Terracotta Army

by Roger on May 8, 2008

by Roger | May 8th, 2008  

Terracotta Warriors1The Terracotta Army is formed by the Terracotta Warriors and Horses located near Xi’an, Shaanxi province. The army belonged to Shi Huang Di the First Emperor of China. The army was discovered by chance in 1974 when several local farmers worked on drilling water well on a field near Xi’an.

What does the terracotta army comprise?

The army is formed by figures which vary in height and are all life-like and life-sized. The tallest of them are the Generals. The army includes warriors, chariots, horses, officials, acrobats, strongmen and musicians. Currently it’s estimated that the army comprises over 8,000 soldiers, 130 chariots with 520 horses and 150 cavalry horses most of all still buried in the pits.

History

The emperor buried his army with him with the only purpose to serve him in the after life to rule another empire. It’s estimated that Shi Huang Di’s army was buried in 209-210 BC.

The emperor’s necropolis was built to serve as an imperial palace, complete with office, halls, walls and entrances. It is believed that the craftsmen working on the complex were all buried alive when they completed the necropolis in order to not divulge any secrets.

Studies have shows that most likely 8 head moulds were used and then clay was used to give them the individual features. After the figures were done, they were places in the pits in practice military formation according to rank and duty.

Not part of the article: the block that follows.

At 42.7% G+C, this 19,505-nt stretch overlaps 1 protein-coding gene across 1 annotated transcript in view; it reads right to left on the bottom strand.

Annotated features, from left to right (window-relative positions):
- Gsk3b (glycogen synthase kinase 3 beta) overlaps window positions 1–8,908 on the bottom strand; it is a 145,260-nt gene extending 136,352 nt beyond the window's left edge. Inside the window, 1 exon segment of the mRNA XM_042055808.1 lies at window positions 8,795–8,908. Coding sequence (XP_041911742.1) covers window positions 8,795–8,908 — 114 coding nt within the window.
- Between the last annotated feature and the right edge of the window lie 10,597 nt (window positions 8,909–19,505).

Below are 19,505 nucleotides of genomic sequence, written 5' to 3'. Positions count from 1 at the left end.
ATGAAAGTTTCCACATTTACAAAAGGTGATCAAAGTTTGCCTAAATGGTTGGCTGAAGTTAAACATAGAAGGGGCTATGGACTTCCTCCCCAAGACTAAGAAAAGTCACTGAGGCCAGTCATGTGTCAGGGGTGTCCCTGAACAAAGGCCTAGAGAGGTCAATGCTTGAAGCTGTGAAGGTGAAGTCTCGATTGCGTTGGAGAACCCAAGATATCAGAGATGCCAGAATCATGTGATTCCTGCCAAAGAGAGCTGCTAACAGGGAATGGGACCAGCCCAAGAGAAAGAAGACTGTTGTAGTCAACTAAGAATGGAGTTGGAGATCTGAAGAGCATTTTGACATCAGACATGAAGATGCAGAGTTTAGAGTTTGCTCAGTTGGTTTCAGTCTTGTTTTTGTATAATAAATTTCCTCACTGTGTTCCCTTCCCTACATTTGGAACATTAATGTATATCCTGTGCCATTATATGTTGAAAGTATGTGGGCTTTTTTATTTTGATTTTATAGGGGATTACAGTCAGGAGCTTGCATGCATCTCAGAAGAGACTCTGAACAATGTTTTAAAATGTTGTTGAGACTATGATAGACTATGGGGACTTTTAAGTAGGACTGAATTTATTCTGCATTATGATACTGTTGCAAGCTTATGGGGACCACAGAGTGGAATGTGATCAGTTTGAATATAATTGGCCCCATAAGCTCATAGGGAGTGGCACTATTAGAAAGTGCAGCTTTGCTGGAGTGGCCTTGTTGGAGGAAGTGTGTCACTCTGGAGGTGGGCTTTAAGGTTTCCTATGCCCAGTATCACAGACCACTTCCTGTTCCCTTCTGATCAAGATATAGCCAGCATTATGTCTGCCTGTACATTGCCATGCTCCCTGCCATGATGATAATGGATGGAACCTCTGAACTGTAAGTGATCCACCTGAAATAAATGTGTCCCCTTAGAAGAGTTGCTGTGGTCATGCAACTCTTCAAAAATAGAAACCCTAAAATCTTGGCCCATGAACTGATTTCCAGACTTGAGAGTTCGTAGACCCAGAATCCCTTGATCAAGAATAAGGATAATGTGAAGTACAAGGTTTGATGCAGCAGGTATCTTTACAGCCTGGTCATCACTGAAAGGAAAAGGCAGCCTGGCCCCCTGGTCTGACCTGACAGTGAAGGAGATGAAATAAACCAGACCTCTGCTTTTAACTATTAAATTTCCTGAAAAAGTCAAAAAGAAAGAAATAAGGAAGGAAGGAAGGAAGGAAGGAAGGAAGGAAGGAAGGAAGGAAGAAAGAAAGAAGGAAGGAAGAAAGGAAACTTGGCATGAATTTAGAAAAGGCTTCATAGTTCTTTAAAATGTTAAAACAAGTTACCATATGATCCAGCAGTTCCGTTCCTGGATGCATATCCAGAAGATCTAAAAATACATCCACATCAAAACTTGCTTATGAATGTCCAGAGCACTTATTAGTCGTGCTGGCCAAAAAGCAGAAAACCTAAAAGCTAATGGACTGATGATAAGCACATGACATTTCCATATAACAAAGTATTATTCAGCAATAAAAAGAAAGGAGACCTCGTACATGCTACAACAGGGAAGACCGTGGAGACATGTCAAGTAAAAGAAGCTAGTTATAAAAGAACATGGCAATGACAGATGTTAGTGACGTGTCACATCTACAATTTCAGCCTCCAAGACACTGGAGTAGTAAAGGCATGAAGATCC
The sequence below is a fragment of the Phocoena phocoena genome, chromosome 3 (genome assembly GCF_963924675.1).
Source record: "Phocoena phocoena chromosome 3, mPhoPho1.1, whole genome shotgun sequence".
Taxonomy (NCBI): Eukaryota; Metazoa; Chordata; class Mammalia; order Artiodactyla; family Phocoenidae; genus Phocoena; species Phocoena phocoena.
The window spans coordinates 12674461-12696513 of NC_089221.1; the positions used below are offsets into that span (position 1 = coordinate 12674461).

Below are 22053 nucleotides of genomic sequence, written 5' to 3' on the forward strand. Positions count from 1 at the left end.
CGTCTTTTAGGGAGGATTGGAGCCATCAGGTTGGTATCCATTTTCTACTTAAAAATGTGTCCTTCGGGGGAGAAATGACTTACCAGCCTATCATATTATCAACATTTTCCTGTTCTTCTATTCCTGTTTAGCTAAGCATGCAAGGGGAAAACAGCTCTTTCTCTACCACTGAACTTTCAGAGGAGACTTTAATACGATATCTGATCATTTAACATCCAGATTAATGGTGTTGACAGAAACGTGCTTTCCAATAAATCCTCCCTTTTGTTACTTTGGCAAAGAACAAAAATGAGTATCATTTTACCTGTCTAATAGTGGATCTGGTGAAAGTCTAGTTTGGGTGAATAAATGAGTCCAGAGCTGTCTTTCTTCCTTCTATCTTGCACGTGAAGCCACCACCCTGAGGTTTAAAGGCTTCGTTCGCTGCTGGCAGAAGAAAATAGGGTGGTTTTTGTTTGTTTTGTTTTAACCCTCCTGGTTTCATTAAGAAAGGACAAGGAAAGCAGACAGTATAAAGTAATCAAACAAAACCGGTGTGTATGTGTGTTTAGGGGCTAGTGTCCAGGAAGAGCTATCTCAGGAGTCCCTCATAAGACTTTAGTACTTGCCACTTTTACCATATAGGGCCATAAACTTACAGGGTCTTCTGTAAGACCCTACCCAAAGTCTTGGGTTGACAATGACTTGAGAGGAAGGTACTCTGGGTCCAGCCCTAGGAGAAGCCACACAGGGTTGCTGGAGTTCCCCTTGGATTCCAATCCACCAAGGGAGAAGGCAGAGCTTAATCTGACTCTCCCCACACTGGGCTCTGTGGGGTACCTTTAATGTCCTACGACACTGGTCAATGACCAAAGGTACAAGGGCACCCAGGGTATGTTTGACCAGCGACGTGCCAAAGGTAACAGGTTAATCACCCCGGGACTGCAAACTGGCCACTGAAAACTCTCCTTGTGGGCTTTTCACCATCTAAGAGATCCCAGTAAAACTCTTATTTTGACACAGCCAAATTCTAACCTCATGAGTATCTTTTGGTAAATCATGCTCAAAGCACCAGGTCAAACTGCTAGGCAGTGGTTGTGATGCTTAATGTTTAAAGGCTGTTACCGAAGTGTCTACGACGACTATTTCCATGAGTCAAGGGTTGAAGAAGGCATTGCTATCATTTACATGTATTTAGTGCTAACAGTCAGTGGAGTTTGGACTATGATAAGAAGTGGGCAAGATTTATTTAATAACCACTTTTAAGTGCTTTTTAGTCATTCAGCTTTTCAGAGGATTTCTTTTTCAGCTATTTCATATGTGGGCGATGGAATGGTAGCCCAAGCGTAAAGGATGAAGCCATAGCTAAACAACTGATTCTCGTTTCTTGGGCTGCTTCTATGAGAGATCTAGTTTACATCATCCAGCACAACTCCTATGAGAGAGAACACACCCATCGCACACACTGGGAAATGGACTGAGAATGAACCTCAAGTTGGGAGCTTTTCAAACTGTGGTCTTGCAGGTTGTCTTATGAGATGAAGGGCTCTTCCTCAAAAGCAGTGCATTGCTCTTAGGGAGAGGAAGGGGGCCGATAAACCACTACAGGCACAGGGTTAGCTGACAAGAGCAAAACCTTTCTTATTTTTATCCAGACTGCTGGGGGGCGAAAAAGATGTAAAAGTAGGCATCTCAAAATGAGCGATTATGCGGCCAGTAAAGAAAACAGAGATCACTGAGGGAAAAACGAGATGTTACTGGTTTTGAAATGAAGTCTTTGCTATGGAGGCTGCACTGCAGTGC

There is evidence of a big fire that burned the wooden structure of the tomb. According to the historical records, General Xiang Yu raided the tomb not long after the emperor’s death. Legend say the fire lasted for three months. Because of the incident only one statue remained intact. But despite the fire, much of the army survived in various stages of preservation.

Museum of Qin Terra Cotta Warriors and Horses

The army in the three pits which form the museum is located outside the Emperor Qin Shi Huang’s Mausoleum. The museum covers 16,300 sq m / 4 acres. The largest pit is Pit 1 and it was opened for the public in 1979. The first pit contains soldiers and chariots. Pit 2 comprises over a thousand warriors and 90 chariots. The last one comprises only 68 warriors, a war chariot and four horses. Most of the clay figurines discovered in the pits have been restored to their former grandeur.

Opening Hours

The museum is opened daily from 8 AM to 6 PM

Admission Fees

High Season (Mar 1 to Nov 30): 90 Yuan
Low Season (Dec 1 to Feb 28/29): 65 Yuan

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